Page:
The Blue Room by the artistic duo Tehnica Schweiz (Gergely László and Péter Rákosi) is an installation comprising a film and a porcelain sculpture collection. The work is aimed at the re-examination of our relation to architectural and material cultural heritage, merging two stories: the story of the Hungarian Museum of Fine Arts’s nineteenth century plaster cast collection of antique sculptures, and that of the eighteenth century synagogue of Tata, which served to house the life-size copies of antique sculptures for more than forty years.
The two longer essays in this volume examine The Blue Room project in terms of its different contexts: museology, politics of memory, and contemporary art. The Study To Do Something with It: Copy Management by art historian Hedvig Turai analyzes the transfer of The Blue Room installation in terms of the correlation between changing venues (Tata Synagogue, the Kiscell Museum’s Church Hall) and discourses of memory. Cultural theorist Margaret Tali’s essay Uncertain Futures in Unsettled Pasts: Tehnica Schweiz’s The Blue Room discusses, among other things, the representational and educational role of 19th century plaster cast replicas of antique sculptures, as well as the recycling of Central European synagogues for the purposes of contemporary art. The essays are accompanied by a visual narrative composed of interior and object photos by Tehnica Schweiz along with stills from the film, following the film’s dramaturgy.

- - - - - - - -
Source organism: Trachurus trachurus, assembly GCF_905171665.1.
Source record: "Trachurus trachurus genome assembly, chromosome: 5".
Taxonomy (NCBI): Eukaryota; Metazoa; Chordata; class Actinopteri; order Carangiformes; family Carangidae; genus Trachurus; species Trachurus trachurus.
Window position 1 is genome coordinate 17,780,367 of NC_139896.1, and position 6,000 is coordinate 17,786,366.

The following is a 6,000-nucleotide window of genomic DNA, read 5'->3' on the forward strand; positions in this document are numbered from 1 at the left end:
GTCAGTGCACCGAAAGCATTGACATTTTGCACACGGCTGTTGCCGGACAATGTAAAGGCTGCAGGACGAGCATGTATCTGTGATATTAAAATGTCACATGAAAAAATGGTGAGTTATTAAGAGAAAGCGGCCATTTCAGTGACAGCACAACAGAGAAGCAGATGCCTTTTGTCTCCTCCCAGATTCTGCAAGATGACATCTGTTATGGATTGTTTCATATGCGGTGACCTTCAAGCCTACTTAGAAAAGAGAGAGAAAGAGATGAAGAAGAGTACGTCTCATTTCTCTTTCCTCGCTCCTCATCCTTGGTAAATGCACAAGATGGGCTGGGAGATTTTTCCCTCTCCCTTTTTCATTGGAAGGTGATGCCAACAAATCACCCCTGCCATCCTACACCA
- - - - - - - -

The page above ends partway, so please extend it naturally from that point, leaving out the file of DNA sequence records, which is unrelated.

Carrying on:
The themes of The Blue Room project include the place, its spirit, its past, the “deletion” of the synagogue from memory, the classical copies and their newly reconstructed replicas. Every element of the film: the house, the walls, the pillars, the crumbling paint, the sculptures, the materials (plaster, porcelain, styrofoam, dust, etc.), and even the people all appear as characters of equal importance.
Our intention was to introduce the diverse layers of the building’s history, as the collection’s many figures vacate the space, which yields itself to our interventions
Through multiple levels of transfer and recycling, The Blue Room demonstrates the constant transformation of spatial and temporal dimensions of the vestiges of our history and art, while also addressing the future, as it makes an attempt to encourage thinking about the potential new purposes of a space divested of its function.
The Blue Room